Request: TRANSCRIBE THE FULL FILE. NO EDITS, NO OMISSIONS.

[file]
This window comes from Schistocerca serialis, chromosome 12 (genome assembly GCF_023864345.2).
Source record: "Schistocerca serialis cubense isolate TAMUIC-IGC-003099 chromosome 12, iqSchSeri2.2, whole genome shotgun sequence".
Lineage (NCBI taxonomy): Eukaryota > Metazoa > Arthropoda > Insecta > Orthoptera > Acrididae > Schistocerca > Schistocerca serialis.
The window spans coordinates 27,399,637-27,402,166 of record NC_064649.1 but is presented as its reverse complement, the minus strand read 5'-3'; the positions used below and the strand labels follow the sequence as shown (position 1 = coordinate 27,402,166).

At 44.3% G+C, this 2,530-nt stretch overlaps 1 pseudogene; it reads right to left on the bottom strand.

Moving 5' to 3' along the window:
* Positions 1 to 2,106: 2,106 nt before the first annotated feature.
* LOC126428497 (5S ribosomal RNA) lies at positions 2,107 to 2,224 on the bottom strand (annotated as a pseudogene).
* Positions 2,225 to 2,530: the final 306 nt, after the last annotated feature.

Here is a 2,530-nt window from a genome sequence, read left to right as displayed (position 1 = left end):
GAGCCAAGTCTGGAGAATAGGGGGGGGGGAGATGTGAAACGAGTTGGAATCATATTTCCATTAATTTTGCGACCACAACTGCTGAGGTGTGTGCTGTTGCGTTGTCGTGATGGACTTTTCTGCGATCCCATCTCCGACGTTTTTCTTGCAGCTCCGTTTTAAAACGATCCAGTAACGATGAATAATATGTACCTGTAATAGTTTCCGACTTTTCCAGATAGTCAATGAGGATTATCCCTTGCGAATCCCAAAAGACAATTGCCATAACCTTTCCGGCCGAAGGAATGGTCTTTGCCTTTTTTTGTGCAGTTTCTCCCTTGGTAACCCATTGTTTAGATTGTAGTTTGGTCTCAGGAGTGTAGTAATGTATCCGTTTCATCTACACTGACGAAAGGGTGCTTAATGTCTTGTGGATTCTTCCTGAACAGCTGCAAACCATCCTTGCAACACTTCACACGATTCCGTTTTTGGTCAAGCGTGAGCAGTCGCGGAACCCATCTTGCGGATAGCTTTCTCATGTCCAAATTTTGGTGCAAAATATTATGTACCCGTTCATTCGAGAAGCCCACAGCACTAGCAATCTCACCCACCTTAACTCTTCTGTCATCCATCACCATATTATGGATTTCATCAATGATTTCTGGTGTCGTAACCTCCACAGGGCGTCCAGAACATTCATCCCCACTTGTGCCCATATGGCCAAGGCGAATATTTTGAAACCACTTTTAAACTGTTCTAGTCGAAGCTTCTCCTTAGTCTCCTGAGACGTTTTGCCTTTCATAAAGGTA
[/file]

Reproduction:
This window comes from Schistocerca serialis, chromosome 12 (genome assembly GCF_023864345.2).
Source record: "Schistocerca serialis cubense isolate TAMUIC-IGC-003099 chromosome 12, iqSchSeri2.2, whole genome shotgun sequence".
Lineage (NCBI taxonomy): Eukaryota > Metazoa > Arthropoda > Insecta > Orthoptera > Acrididae > Schistocerca > Schistocerca serialis.
The window spans coordinates 27,399,637-27,402,166 of record NC_064649.1 but is presented as its reverse complement, the minus strand read 5'-3'; the positions used below and the strand labels follow the sequence as shown (position 1 = coordinate 27,402,166).

At 44.3% G+C, this 2,530-nt stretch overlaps 1 pseudogene; it reads right to left on the bottom strand.

Moving 5' to 3' along the window:
* Positions 1 to 2,106: 2,106 nt before the first annotated feature.
* LOC126428497 (5S ribosomal RNA) lies at positions 2,107 to 2,224 on the bottom strand (annotated as a pseudogene).
* Positions 2,225 to 2,530: the final 306 nt, after the last annotated feature.

Here is a 2,530-nt window from a genome sequence, read left to right as displayed (position 1 = left end):
GAGCCAAGTCTGGAGAATAGGGGGGGGGGAGATGTGAAACGAGTTGGAATCATATTTCCATTAATTTTGCGACCACAACTGCTGAGGTGTGTGCTGTTGCGTTGTCGTGATGGACTTTTCTGCGATCCCATCTCCGACGTTTTTCTTGCAGCTCCGTTTTAAAACGATCCAGTAACGATGAATAATATGTACCTGTAATAGTTTCCGACTTTTCCAGATAGTCAATGAGGATTATCCCTTGCGAATCCCAAAAGACAATTGCCATAACCTTTCCGGCCGAAGGAATGGTCTTTGCCTTTTTTTGTGCAGTTTCTCCCTTGGTAACCCATTGTTTAGATTGTAGTTTGGTCTCAGGAGTGTAGTAATGTATCCGTTTCATCTACACTGACGAAAGGGTGCTTAATGTCTTGTGGATTCTTCCTGAACAGCTGCAAACCATCCTTGCAACACTTCACACGATTCCGTTTTTGGTCAAGCGTGAGCAGTCGCGGAACCCATCTTGCGGATAGCTTTCTCATGTCCAAATTTTGGTGCAAAATATTATGTACCCGTTCATTCGAGAAGCCCACAGCACTAGCAATCTCACCCACCTTAACTCTTCTGTCATCCATCACCATATTATGGATTTCATCAATGATTTCTGGTGTCGTAACCTCCACAGGGCGTCCAGAACATTCATCCCCACTTGTGCCCATATGGCCAAGGCGAATATTTTGAAACCACTTTTAAACTGTTCTAGTCGAAGCTTCTCCTTAGTCTCCTGAGACGTTTTGCCTTTCATAAAGGTA